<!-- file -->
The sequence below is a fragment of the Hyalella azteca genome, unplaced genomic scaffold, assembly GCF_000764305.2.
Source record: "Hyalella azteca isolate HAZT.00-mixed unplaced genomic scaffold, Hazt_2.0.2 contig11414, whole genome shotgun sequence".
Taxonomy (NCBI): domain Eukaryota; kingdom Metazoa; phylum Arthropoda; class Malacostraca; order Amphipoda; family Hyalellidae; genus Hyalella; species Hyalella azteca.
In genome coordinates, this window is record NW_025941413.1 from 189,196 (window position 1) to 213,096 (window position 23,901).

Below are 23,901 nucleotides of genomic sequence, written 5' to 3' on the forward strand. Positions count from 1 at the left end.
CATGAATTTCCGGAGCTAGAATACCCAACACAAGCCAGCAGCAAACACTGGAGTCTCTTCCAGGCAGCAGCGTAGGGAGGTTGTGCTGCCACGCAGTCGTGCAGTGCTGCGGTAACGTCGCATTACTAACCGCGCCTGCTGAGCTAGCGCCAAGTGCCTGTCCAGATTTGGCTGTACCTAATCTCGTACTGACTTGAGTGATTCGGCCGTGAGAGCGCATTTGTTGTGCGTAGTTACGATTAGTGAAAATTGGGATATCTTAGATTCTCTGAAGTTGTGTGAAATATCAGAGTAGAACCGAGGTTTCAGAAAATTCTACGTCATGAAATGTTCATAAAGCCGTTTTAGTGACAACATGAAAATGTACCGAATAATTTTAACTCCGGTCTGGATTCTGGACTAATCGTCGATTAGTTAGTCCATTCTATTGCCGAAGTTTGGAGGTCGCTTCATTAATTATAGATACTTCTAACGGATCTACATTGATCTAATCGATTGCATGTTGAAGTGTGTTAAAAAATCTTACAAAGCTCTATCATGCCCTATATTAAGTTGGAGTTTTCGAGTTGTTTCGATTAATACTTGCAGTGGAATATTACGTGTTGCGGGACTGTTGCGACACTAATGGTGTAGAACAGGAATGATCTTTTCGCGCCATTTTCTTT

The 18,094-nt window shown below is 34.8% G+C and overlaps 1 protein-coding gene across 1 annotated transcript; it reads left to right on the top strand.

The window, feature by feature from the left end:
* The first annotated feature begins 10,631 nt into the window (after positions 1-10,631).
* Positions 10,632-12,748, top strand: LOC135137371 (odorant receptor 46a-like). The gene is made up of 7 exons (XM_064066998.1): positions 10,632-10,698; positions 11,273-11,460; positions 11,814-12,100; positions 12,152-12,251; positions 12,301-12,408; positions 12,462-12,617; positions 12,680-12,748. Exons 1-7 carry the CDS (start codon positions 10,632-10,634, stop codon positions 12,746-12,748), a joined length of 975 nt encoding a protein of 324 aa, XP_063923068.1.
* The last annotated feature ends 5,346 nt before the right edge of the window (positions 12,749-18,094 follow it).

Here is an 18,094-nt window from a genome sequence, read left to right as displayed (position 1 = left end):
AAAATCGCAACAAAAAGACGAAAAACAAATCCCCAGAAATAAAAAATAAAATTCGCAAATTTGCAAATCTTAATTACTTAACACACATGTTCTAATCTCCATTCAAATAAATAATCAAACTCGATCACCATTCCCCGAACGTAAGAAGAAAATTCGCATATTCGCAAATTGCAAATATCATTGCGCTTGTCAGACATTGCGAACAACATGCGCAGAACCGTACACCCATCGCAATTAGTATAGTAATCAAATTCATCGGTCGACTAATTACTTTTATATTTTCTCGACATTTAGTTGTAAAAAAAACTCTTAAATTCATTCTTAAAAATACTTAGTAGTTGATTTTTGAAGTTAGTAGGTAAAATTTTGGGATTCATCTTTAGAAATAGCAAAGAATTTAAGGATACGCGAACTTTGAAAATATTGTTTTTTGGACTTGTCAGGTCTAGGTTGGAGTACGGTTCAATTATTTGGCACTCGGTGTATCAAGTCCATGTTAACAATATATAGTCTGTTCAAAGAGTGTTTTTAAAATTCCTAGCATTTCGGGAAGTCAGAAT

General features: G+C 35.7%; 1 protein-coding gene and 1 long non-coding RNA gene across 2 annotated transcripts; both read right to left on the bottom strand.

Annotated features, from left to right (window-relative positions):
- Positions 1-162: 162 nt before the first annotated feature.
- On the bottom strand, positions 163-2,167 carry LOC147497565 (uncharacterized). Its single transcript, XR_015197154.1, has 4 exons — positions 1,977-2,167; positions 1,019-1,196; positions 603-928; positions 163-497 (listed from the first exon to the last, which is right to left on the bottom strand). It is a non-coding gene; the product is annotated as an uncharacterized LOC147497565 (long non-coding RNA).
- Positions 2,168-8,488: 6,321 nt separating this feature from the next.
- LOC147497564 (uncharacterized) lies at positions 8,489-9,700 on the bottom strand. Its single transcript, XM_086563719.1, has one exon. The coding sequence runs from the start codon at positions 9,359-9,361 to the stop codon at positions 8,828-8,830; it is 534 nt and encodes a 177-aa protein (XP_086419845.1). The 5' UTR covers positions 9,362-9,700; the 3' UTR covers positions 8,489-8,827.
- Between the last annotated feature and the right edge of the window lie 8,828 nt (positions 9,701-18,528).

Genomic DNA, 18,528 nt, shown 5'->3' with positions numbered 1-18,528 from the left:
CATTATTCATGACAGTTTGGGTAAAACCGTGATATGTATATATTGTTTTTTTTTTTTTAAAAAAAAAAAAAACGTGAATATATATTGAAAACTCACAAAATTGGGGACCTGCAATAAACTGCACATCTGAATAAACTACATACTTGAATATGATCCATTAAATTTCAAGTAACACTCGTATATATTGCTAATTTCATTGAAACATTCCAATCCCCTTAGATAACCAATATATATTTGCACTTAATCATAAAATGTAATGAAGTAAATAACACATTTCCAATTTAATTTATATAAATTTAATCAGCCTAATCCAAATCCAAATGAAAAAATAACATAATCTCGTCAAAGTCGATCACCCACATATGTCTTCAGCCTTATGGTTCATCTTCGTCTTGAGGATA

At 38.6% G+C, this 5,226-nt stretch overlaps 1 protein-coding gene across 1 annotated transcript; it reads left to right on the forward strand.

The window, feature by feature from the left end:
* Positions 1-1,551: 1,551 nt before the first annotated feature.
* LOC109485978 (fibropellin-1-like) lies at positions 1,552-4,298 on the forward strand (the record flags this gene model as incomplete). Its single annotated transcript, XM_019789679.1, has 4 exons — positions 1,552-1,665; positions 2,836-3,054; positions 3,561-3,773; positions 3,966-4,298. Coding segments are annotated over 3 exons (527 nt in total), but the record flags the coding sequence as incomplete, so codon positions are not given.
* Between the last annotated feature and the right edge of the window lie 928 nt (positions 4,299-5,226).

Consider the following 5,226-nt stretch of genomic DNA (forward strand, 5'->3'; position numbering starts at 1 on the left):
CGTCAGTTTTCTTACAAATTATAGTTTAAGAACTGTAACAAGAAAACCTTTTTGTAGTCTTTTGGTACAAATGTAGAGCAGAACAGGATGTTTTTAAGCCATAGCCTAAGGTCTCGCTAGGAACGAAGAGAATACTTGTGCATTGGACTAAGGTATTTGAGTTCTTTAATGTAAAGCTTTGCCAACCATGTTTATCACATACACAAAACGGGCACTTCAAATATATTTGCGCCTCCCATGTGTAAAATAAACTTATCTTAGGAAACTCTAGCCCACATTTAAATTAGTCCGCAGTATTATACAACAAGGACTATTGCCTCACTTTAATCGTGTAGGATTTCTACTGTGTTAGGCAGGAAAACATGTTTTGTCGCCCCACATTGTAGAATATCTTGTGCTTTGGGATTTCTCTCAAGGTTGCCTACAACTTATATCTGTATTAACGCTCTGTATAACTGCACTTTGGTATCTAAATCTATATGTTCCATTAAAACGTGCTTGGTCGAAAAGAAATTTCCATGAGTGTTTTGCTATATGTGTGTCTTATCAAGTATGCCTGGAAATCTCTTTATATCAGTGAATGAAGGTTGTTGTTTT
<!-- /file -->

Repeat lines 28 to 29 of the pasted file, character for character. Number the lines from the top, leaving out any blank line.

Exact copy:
Consider the following 5,226-nt stretch of genomic DNA (forward strand, 5'->3'; position numbering starts at 1 on the left):
CGTCAGTTTTCTTACAAATTATAGTTTAAGAACTGTAACAAGAAAACCTTTTTGTAGTCTTTTGGTACAAATGTAGAGCAGAACAGGATGTTTTTAAGCCATAGCCTAAGGTCTCGCTAGGAACGAAGAGAATACTTGTGCATTGGACTAAGGTATTTGAGTTCTTTAATGTAAAGCTTTGCCAACCATGTTTATCACATACACAAAACGGGCACTTCAAATATATTTGCGCCTCCCATGTGTAAAATAAACTTATCTTAGGAAACTCTAGCCCACATTTAAATTAGTCCGCAGTATTATACAACAAGGACTATTGCCTCACTTTAATCGTGTAGGATTTCTACTGTGTTAGGCAGGAAAACATGTTTTGTCGCCCCACATTGTAGAATATCTTGTGCTTTGGGATTTCTCTCAAGGTTGCCTACAACTTATATCTGTATTAACGCTCTGTATAACTGCACTTTGGTATCTAAATCTATATGTTCCATTAAAACGTGCTTGGTCGAAAAGAAATTTCCATGAGTGTTTTGCTATATGTGTGTCTTATCAAGTATGCCTGGAAATCTCTTTATATCAGTGAATGAAGGTTGTTGTTTT